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European Green Deal: Commission proposes transformation of EU economy and society to meet climate ambitions

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The European Commission has adopted a package of proposals to make the EU's climate, energy, land use, transport and taxation policies fit for reducing net greenhouse gas emissions by at least 55% by 2030, compared to 1990 levels. Achieving these emission reductions in the next decade is crucial to Europe becoming the world's first climate-neutral continent by 2050 and making the European Green Deal a reality. With today's proposals, the Commission is presenting the legislative tools to deliver on the targets agreed in the European Climate Law and fundamentally transform our economy and society for a fair, green and prosperous future.

A comprehensive and interconnected set of proposals

The proposals will enable the necessary acceleration of greenhouse gas emission reductions in the next decade. They combine: application of emissions trading to new sectors and a tightening of the existing EU Emissions Trading System; increased use of renewable energy; greater energy efficiency; a faster roll-out of low emission transport modes and the infrastructure and fuels to support them; an alignment of taxation policies with the European Green Deal objectives; measures to prevent carbon leakage; and tools to preserve and grow our natural carbon sinks.

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  • The EU Emissions Trading System (ETS) puts a price on carbon and lowers the cap on emissions from certain economic sectors every year. It has successfully brought down emissions from power generation and energy-intensive industries by 42.8% in the past 16 years. Today the Commission is proposing to lower the overall emission cap even further and increase its annual rate of reduction. The Commission is also proposing to phase out free emission allowances for aviation and align with the global Carbon Offsetting and Reduction Scheme for International Aviation (CORSIA) and to include shipping emissions for the first time in the EU ETS. To address the lack of emissions reductions in road transport and buildings, a separate new emissions trading system is set up for fuel distribution for road transport and buildings. The Commission also proposes to increase the size of the Innovation and Modernisation Funds.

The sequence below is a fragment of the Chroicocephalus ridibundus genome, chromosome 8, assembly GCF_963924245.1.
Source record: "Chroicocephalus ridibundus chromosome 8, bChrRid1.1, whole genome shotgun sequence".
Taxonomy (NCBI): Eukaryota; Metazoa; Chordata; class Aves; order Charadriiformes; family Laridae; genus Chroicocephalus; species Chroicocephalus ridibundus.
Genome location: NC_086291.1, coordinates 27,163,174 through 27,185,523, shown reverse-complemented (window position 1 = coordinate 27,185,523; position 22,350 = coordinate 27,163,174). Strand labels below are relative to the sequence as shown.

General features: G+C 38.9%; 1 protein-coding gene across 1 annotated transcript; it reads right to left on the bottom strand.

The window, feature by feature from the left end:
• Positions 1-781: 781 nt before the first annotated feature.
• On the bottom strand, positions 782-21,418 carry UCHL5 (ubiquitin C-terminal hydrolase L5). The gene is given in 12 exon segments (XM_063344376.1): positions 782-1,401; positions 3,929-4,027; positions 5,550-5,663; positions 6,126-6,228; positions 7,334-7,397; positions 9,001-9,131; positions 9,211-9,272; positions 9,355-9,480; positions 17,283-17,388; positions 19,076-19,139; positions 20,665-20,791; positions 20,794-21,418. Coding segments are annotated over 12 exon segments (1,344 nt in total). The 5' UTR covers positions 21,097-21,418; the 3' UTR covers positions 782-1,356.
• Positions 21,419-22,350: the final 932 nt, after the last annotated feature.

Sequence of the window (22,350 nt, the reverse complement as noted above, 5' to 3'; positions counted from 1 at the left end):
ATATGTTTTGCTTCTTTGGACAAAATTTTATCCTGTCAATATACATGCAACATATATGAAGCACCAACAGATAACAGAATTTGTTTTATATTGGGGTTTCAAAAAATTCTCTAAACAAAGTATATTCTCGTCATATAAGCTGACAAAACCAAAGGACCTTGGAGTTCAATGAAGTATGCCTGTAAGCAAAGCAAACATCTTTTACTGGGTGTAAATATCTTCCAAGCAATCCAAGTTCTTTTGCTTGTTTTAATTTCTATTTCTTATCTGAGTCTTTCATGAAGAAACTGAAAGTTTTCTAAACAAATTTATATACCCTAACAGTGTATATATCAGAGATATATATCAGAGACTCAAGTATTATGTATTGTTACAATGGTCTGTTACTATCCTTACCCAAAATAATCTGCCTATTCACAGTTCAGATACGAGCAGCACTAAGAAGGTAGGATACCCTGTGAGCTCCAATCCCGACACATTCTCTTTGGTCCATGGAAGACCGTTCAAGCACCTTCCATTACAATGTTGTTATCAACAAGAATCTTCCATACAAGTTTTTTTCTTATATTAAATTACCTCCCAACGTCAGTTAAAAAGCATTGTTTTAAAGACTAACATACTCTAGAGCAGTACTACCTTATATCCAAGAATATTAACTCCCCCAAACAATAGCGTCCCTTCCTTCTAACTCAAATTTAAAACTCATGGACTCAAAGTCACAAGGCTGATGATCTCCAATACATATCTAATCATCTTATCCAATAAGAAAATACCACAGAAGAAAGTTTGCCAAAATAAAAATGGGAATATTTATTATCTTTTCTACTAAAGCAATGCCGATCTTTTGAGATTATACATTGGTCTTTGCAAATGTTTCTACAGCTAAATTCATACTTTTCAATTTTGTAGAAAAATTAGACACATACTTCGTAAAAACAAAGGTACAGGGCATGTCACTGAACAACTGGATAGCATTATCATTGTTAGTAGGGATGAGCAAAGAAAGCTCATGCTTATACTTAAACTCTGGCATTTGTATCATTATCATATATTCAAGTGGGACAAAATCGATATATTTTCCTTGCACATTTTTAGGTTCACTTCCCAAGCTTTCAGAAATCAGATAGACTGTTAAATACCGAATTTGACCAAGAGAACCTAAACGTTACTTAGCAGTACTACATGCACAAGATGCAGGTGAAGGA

• To complement the substantial spending on climate in the EU budget, member states should spend the entirety of their emissions trading revenues on climate and energy-related projects. A dedicated part of the revenues from the new system for road transport and buildings should address the possible social impact on vulnerable households, micro-enterprises and transport users.
  • The Effort Sharing Regulation assigns strengthened emissions reduction targets to each member state for buildings, road and domestic maritime transport, agriculture, waste and small industries. Recognizing the different starting points and capacities of each member state, these targets are based on their GDP per capita, with adjustments made to take cost efficiency into account.
  • Member states also share responsibility for removing carbon from the atmosphere, so the Regulation on Land Use, Forestry and Agriculture sets an overall EU target for carbon removals by natural sinks, equivalent to 310 million tons of CO2 emissions by 2030. National targets will require Member States to care for and expand their carbon sinks to meet this target. By 2035, the EU should aim to reach climate neutrality in the land use, forestry and agriculture sectors, including also agricultural non-CO2 emissions, such as those from fertiliser use and livestock. The EU Forest Strategy aims to improve the quality, quantity and resilience of EU forests. It supports foresters and the forest-based bioeconomy while keeping harvesting and biomass use sustainable, preserving biodiversity, and setting out a plan to plant three billion trees across Europe by 2030.